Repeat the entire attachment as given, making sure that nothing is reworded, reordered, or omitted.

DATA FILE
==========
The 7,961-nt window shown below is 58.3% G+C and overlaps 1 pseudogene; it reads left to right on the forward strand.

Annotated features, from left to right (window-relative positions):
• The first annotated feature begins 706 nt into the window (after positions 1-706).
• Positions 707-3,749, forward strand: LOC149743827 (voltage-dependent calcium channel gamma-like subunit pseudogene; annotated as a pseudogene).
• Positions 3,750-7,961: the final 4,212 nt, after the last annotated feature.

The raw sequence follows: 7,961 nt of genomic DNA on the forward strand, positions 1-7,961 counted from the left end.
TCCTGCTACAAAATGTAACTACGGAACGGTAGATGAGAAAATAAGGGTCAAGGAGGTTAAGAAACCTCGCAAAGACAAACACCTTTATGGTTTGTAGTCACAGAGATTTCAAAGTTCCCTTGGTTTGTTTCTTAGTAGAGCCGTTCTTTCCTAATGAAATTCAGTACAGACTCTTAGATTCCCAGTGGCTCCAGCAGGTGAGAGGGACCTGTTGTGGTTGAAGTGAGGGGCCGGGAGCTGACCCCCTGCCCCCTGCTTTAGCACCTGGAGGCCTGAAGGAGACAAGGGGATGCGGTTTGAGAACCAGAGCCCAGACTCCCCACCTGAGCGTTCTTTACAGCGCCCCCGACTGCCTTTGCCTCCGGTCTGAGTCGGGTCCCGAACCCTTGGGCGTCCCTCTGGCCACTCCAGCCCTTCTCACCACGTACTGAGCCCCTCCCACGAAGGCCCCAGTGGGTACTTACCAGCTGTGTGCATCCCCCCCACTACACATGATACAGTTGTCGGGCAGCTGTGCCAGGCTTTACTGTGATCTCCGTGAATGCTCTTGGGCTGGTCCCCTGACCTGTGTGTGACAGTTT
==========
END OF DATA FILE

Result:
The 7,961-nt window shown below is 58.3% G+C and overlaps 1 pseudogene; it reads left to right on the forward strand.

Annotated features, from left to right (window-relative positions):
• The first annotated feature begins 706 nt into the window (after positions 1-706).
• Positions 707-3,749, forward strand: LOC149743827 (voltage-dependent calcium channel gamma-like subunit pseudogene; annotated as a pseudogene).
• Positions 3,750-7,961: the final 4,212 nt, after the last annotated feature.

The raw sequence follows: 7,961 nt of genomic DNA on the forward strand, positions 1-7,961 counted from the left end.
TCCTGCTACAAAATGTAACTACGGAACGGTAGATGAGAAAATAAGGGTCAAGGAGGTTAAGAAACCTCGCAAAGACAAACACCTTTATGGTTTGTAGTCACAGAGATTTCAAAGTTCCCTTGGTTTGTTTCTTAGTAGAGCCGTTCTTTCCTAATGAAATTCAGTACAGACTCTTAGATTCCCAGTGGCTCCAGCAGGTGAGAGGGACCTGTTGTGGTTGAAGTGAGGGGCCGGGAGCTGACCCCCTGCCCCCTGCTTTAGCACCTGGAGGCCTGAAGGAGACAAGGGGATGCGGTTTGAGAACCAGAGCCCAGACTCCCCACCTGAGCGTTCTTTACAGCGCCCCCGACTGCCTTTGCCTCCGGTCTGAGTCGGGTCCCGAACCCTTGGGCGTCCCTCTGGCCACTCCAGCCCTTCTCACCACGTACTGAGCCCCTCCCACGAAGGCCCCAGTGGGTACTTACCAGCTGTGTGCATCCCCCCCACTACACATGATACAGTTGTCGGGCAGCTGTGCCAGGCTTTACTGTGATCTCCGTGAATGCTCTTGGGCTGGTCCCCTGACCTGTGTGTGACAGTTT